The New Budget 2010



By: ORIT ALON  
Published: March 5th 2010


Jim Flaherty, Minister of Finance, reads Budget 2010
Pic: PMO

The Honourable Jim Flaherty, Minister of Finance, tabled a budget plan yesterday that builds on Canada’s economic recovery with action to create jobs and growth, sustains our nation’s economic advantages and includes a disciplined plan to return to balanced budgets. “We present today a jobs and growth budget,” said Minister Flaherty. “In this budget, we are completing our Economic Action Plan to create jobs now. We are taking additional measures to protect existing jobs and create new jobs. We are also looking ahead to secure our long-term economic growth.”

 

Budget 2010 will help solidify Canada’s economic recovery and sustain our economic advantage now and for the future. The budget plan has three key objectives. First, it confirms $19 billion in new federal stimulus under Year 2 of Canada’s Economic Action Plan to create and protect jobs. This new stimulus will be complemented by $6 billion from provinces, territories, municipalities and other partners. Second, it invests in a limited number of new, targeted initiatives to build jobs and growth for the economy of tomorrow, harness Canadian innovation, and make Canada a destination of choice for new business investment. Third, it outlines a three-point plan for returning to budget balance once the economy has recovered - follow through with the exit strategy built into the Economic Action Plan, restrain spending through targeted reductions, undertake a comprehensive review of government administrative functions and overhead costs to identify additional savings and improve service delivery. Administrative and program savings in departments will make up the largest share of the budget's restraint measures at $8.1-billion, followed by $4.5-billion in foreign aid, $2.5-billion from National Defence and $2.5-billion by closing tax loopholes.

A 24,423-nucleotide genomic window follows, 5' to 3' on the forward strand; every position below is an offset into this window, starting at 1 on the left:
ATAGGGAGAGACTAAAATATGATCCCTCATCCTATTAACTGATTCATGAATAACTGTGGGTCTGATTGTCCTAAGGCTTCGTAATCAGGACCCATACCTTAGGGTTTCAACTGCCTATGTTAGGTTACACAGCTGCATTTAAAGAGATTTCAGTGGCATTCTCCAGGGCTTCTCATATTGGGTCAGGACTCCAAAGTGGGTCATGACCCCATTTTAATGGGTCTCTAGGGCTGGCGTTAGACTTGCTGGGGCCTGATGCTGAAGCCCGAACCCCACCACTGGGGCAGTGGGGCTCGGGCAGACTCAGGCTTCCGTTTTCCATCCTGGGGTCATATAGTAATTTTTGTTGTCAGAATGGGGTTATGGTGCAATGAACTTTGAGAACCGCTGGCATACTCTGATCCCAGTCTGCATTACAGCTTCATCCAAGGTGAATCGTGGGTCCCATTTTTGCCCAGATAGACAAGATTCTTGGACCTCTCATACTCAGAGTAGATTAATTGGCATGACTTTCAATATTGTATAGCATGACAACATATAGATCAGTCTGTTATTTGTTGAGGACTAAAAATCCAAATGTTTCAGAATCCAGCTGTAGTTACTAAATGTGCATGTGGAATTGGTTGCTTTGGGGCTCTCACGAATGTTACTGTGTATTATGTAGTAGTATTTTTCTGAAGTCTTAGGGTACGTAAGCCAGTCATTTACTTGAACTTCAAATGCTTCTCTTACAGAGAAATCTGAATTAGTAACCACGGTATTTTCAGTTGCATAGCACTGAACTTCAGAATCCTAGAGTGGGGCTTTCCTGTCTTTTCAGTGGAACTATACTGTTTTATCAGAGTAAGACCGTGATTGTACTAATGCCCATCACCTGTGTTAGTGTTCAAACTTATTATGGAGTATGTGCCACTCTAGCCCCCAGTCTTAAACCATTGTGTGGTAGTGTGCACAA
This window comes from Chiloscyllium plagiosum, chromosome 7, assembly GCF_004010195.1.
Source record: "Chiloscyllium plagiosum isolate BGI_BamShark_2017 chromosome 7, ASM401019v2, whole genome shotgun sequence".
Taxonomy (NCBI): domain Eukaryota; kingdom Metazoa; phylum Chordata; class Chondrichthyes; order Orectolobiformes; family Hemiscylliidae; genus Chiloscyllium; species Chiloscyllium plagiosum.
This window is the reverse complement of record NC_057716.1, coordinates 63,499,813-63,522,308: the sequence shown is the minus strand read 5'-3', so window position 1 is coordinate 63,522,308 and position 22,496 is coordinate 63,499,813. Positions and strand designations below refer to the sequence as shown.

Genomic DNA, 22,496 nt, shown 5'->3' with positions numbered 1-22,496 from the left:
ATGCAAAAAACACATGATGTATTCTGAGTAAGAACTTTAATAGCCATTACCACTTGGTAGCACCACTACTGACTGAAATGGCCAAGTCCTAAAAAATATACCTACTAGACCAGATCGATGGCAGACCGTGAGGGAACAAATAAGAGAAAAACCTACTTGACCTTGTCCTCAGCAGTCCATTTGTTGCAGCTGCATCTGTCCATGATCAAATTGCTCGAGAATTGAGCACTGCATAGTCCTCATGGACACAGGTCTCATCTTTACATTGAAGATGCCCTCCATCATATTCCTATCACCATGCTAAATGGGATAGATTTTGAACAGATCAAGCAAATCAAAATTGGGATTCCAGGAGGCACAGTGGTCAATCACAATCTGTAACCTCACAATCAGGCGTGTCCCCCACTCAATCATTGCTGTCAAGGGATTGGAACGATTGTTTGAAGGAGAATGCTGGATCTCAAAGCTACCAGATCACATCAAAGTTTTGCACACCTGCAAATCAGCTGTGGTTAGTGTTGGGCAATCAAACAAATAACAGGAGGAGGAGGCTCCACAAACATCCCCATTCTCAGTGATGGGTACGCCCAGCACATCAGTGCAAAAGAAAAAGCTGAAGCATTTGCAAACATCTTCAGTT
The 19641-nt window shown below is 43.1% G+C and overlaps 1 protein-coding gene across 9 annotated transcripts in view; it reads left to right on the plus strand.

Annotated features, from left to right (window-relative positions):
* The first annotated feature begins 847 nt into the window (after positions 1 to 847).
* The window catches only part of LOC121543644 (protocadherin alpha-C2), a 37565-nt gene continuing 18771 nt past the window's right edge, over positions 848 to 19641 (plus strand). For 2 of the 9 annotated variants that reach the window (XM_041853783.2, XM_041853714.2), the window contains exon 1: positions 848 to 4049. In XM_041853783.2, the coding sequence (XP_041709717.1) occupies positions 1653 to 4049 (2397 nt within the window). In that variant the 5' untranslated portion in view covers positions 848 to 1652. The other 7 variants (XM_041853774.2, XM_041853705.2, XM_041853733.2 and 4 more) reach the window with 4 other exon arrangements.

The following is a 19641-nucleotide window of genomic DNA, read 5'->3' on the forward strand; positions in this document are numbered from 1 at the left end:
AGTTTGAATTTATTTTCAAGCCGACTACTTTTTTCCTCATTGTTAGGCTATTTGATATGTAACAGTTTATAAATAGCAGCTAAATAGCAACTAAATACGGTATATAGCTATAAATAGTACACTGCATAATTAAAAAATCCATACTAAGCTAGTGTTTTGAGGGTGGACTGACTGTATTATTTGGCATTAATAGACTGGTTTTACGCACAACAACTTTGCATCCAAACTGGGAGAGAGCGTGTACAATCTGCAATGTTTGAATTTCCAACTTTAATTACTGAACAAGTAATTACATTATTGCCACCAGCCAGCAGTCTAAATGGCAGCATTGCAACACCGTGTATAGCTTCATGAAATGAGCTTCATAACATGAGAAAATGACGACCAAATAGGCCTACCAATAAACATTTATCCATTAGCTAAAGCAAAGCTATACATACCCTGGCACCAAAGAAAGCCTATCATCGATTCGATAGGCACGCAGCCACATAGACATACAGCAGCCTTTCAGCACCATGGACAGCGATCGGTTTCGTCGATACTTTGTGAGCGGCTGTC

Critics say the strategy is both unworkable and too optimistic, with little margin for error. "The proposition Harper and Flaherty are putting to Canadians is that limiting the ambitions of future governments is the price to pay to avoid cutting transfers to the provinces or raising taxes," said Chantal Hebert.

 

The main concern is about not raising taxes or cutting major transfers for health care, education and pensioners. As a result of the expiration of the Economic Action Plan and the measures in this budget, the deficit is projected to decline by almost half over the next two years to $27.6 billion in 2011–12, and by two-thirds to $17.5 billion in 2012–13. In 2014–15, the deficit is projected to be $1.8 billion.

 

“Canada’s history shows what a free people served by good government can accomplish together,” said Minister Flaherty. “We are at a key moment in that history, as we emerge from the global recession. Our government means to be a partner in Canada’s recovery, not an obstacle to its growth.”




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